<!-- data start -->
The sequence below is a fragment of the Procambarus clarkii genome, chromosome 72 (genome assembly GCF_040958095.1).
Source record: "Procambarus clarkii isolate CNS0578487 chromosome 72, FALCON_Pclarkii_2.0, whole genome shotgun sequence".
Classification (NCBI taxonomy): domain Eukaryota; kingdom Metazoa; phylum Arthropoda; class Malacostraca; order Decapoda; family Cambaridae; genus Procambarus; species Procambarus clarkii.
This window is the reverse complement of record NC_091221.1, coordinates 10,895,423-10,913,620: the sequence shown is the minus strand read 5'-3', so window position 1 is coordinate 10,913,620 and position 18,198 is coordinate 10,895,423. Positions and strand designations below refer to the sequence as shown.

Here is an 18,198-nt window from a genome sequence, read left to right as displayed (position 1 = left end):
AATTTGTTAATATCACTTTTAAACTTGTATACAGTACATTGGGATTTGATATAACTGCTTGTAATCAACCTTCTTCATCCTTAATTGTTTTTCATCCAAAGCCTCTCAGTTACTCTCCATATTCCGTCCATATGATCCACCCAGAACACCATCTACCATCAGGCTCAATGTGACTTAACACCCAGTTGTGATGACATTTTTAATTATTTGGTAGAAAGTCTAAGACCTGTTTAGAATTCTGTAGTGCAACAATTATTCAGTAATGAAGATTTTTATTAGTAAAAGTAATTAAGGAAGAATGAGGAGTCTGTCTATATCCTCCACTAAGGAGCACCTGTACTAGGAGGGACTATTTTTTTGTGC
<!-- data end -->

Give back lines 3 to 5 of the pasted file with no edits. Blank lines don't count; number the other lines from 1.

Classification (NCBI taxonomy): domain Eukaryota; kingdom Metazoa; phylum Arthropoda; class Malacostraca; order Decapoda; family Cambaridae; genus Procambarus; species Procambarus clarkii.
This window is the reverse complement of record NC_091221.1, coordinates 10,895,423-10,913,620: the sequence shown is the minus strand read 5'-3', so window position 1 is coordinate 10,913,620 and position 18,198 is coordinate 10,895,423. Positions and strand designations below refer to the sequence as shown.

Here is an 18,198-nt window from a genome sequence, read left to right as displayed (position 1 = left end):